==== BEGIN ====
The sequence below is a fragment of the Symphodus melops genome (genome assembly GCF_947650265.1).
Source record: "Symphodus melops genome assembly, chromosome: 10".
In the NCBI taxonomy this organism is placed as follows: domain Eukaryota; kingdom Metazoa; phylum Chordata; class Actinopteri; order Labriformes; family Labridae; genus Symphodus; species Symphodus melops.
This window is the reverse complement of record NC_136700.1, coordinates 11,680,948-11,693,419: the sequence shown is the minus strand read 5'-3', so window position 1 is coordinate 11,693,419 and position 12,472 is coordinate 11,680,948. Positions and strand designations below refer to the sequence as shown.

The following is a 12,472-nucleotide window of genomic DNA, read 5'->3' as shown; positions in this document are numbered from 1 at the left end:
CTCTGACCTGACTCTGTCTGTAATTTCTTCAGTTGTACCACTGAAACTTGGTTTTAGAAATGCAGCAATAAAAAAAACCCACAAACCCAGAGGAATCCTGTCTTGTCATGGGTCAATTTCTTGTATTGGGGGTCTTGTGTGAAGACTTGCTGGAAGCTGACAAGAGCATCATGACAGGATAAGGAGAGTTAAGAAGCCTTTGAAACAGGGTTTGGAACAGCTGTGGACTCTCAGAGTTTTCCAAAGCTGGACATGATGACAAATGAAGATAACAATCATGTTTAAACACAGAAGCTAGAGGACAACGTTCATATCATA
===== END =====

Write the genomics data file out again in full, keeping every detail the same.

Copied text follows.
The sequence below is a fragment of the Symphodus melops genome (genome assembly GCF_947650265.1).
Source record: "Symphodus melops genome assembly, chromosome: 10".
In the NCBI taxonomy this organism is placed as follows: domain Eukaryota; kingdom Metazoa; phylum Chordata; class Actinopteri; order Labriformes; family Labridae; genus Symphodus; species Symphodus melops.
This window is the reverse complement of record NC_136700.1, coordinates 11,680,948-11,693,419: the sequence shown is the minus strand read 5'-3', so window position 1 is coordinate 11,693,419 and position 12,472 is coordinate 11,680,948. Positions and strand designations below refer to the sequence as shown.

The following is a 12,472-nucleotide window of genomic DNA, read 5'->3' as shown; positions in this document are numbered from 1 at the left end:
CTCTGACCTGACTCTGTCTGTAATTTCTTCAGTTGTACCACTGAAACTTGGTTTTAGAAATGCAGCAATAAAAAAAACCCACAAACCCAGAGGAATCCTGTCTTGTCATGGGTCAATTTCTTGTATTGGGGGTCTTGTGTGAAGACTTGCTGGAAGCTGACAAGAGCATCATGACAGGATAAGGAGAGTTAAGAAGCCTTTGAAACAGGGTTTGGAACAGCTGTGGACTCTCAGAGTTTTCCAAAGCTGGACATGATGACAAATGAAGATAACAATCATGTTTAAACACAGAAGCTAGAGGACAACGTTCATATCATA